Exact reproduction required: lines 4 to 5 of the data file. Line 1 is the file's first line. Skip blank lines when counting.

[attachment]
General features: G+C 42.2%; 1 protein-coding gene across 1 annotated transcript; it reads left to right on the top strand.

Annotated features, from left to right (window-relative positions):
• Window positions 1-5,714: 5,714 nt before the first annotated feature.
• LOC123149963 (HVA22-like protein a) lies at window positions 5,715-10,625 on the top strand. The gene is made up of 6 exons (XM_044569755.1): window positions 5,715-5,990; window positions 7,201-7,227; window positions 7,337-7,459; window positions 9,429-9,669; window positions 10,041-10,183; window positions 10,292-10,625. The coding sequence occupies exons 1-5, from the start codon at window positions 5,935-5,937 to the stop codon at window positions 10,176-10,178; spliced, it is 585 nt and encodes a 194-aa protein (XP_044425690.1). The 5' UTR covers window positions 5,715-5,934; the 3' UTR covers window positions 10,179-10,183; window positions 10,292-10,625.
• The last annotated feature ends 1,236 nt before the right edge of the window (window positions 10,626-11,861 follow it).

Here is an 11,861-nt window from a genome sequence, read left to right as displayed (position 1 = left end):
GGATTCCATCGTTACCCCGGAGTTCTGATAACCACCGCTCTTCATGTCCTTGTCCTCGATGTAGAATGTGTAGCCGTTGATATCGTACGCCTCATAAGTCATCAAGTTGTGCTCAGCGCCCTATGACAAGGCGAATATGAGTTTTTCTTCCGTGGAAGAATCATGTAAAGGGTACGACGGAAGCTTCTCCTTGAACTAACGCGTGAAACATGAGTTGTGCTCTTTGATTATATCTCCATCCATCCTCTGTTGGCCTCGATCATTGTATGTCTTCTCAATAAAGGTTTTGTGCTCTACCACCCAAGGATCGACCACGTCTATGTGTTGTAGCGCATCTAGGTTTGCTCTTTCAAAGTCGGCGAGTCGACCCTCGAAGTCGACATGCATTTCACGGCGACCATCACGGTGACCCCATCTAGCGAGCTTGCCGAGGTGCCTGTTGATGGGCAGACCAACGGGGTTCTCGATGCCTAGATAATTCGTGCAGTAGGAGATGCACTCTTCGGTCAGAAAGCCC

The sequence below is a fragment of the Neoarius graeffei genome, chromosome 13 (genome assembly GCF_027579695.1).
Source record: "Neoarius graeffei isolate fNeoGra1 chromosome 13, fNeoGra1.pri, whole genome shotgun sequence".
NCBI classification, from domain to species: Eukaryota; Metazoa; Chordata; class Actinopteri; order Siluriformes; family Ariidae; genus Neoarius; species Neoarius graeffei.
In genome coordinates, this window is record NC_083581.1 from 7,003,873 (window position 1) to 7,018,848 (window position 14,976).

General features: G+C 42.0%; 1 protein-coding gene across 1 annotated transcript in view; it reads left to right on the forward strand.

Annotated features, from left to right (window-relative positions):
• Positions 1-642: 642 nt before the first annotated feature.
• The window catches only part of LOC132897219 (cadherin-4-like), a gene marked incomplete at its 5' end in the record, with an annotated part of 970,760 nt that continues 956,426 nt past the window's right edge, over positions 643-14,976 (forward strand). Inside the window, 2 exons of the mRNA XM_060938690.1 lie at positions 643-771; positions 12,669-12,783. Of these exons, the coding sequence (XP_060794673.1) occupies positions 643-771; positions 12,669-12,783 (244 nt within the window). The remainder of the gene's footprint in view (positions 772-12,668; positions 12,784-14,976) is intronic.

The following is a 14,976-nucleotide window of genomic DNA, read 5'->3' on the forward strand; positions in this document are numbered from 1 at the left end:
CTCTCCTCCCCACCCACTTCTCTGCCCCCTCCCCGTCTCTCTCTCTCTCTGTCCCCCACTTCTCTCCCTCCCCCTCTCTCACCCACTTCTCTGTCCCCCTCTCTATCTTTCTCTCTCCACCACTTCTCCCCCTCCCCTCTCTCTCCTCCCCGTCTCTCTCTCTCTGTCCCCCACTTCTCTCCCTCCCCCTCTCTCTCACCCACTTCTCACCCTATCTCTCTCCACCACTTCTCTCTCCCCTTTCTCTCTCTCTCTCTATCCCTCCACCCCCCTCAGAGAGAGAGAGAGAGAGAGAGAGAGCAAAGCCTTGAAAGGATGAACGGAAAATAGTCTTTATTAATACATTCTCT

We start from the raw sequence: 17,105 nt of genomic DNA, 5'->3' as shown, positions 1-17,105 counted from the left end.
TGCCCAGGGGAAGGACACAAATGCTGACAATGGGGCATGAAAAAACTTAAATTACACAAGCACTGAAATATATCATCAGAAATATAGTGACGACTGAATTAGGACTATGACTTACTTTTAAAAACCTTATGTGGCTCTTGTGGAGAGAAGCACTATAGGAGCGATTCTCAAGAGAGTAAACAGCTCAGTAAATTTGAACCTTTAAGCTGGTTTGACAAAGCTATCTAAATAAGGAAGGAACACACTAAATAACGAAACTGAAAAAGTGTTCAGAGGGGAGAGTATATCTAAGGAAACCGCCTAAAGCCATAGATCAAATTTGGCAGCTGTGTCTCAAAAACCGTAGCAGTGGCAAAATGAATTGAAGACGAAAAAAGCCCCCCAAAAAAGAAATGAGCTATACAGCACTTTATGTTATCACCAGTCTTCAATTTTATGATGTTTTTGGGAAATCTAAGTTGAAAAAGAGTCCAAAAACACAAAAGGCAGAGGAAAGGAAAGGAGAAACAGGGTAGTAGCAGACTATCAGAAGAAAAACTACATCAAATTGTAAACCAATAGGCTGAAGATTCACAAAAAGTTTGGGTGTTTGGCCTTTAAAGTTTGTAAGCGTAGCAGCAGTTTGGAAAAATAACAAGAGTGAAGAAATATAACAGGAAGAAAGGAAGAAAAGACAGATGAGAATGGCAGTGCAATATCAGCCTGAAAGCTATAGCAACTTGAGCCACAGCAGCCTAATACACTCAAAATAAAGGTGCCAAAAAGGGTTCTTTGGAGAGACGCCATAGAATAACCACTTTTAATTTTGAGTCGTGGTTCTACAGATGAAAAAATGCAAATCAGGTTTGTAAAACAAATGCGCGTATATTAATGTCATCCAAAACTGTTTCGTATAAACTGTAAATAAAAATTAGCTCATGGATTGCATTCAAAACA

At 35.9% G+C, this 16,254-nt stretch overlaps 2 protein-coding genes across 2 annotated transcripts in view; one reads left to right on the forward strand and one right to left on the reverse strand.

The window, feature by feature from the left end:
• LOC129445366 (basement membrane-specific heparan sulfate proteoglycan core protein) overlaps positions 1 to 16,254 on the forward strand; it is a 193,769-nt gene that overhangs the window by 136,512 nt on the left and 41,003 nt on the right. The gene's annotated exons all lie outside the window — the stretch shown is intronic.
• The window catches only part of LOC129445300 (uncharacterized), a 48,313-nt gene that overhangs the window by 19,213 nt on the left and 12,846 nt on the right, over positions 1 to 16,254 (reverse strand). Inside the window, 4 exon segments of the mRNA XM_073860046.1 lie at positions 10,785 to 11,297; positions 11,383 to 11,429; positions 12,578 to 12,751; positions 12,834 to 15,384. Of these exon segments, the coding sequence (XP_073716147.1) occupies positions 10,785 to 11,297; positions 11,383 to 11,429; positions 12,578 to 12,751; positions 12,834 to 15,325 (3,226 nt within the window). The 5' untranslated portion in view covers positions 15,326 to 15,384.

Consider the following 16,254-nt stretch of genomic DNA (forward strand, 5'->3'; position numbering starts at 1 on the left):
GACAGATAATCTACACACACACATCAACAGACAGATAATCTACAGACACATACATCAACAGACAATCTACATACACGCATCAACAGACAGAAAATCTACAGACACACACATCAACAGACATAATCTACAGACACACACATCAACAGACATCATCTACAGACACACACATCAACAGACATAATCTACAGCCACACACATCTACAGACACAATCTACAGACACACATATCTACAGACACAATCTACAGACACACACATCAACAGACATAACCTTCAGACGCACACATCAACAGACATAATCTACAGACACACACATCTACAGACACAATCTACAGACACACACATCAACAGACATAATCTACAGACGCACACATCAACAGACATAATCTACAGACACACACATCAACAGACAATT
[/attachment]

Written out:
• LOC123149963 (HVA22-like protein a) lies at window positions 5,715-10,625 on the top strand. The gene is made up of 6 exons (XM_044569755.1): window positions 5,715-5,990; window positions 7,201-7,227; window positions 7,337-7,459; window positions 9,429-9,669; window positions 10,041-10,183; window positions 10,292-10,625. The coding sequence occupies exons 1-5, from the start codon at window positions 5,935-5,937 to the stop codon at window positions 10,176-10,178; spliced, it is 585 nt and encodes a 194-aa protein (XP_044425690.1). The 5' UTR covers window positions 5,715-5,934; the 3' UTR covers window positions 10,179-10,183; window positions 10,292-10,625.
• The last annotated feature ends 1,236 nt before the right edge of the window (window positions 10,626-11,861 follow it).